Balanced Index Admiral 2.0% (32) 15.2% (35) 7.0% (16)
Total Bond Market Index Admiral 1.9% (56) 4.7% (82) 4.4% (44)
Interim-Term Investment-Grade Bond 2.4% (80) 9.1% (81) 5.2% (56)
High–Yield Corporate Bond 2.7% (49) 14.5% (79) 6.9% (68)
For comparison, here are several stock and bond benchmarks:
Periods ended March 31, 2014 Yr.-to-date 5 Years 10 Years

S & P 500 (large stocks)

1.8% 21.2% 7.4%
Russell 2000 (small stocks)

MSCI World Index







Barclays Aggregate Bond Index

1.8% 4.8% 4.5%
BofAML US High Yield Master II TR

(bond index)

3.0% 18.2% 8.5%


Vanguard mutual funds and ETFs (exchange-traded funds) continue to perform as expected.  I expect each Vanguard fund or ETF, for each ten-year period to be in the top 1/3 before taxes based on low cost, and they ought to be in the top 1/4 (stock funds) after income taxes.  

The Vanguard High Yield Corporate Bond fund takes significantly less risk that the average “high yield” (also known as “junk bond”) fund.  When junk bonds are doing well, the Vanguard fund doesn’t compare as well.  I continue to recommend it as an additional diversification from good quality bonds and am satisfied with its absolute performance exactly because it takes significantly less risk than the average high-yield fund.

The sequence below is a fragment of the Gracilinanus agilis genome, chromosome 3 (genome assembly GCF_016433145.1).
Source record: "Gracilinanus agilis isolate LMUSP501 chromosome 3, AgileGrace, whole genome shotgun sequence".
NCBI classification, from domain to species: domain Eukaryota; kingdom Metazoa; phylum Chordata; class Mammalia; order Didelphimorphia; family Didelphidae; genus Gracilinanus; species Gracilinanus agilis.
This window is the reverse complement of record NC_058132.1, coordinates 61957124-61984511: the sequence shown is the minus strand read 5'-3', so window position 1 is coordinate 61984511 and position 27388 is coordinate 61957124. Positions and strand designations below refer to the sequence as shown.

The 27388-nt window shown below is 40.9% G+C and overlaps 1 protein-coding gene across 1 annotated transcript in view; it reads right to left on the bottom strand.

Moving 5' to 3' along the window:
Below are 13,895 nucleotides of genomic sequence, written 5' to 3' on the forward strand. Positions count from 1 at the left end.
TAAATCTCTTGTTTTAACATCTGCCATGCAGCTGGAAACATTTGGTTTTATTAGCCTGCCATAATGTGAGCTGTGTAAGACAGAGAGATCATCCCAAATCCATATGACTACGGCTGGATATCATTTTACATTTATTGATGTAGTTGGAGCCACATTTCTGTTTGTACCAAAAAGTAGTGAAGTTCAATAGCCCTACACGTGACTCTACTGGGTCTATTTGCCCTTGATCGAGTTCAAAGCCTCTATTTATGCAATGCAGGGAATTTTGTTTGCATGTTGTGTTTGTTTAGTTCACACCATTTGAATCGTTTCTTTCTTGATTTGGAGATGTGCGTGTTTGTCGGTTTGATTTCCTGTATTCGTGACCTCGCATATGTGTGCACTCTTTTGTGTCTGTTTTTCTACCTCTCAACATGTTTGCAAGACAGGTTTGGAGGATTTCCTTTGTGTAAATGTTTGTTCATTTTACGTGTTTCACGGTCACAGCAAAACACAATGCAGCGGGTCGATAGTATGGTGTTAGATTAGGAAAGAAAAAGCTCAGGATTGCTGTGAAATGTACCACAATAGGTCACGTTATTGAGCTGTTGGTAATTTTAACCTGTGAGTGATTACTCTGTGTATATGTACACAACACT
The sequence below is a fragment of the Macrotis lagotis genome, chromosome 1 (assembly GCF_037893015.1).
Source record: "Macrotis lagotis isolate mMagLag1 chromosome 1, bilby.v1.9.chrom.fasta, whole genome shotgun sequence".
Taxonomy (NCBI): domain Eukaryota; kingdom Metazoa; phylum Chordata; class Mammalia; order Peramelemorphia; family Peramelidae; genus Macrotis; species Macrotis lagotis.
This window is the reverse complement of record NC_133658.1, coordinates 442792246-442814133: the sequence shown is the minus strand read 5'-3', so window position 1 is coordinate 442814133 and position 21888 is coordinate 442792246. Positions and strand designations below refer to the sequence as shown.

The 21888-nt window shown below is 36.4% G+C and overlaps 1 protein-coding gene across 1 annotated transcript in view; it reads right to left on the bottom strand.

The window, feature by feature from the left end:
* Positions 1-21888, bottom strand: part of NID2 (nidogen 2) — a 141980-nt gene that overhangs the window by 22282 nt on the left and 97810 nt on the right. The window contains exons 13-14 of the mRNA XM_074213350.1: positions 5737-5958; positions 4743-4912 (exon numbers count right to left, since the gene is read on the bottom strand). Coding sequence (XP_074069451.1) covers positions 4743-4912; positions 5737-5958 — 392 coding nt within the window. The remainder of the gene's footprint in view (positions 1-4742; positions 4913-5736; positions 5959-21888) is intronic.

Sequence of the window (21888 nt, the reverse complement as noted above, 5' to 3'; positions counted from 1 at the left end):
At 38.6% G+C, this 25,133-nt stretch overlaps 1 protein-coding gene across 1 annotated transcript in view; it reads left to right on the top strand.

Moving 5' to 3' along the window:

For the last several years, in an atmosphere of very low interest rates, the managers of many actively managed bond mutual funds have been betting that higher risk bonds will have higher returns.  This has increased both the relative return of their funds, as well as the risk. Vanguard bond funds have a reasonably narrow range of investments and are both lower cost and more predictable as to rate of return.

If you have questions about your investment asset allocation, please contact me.

IRA Mistakes—Not Contributing Later In Life

This is from the April, 2014 issue of the Morningstar FundInvestor: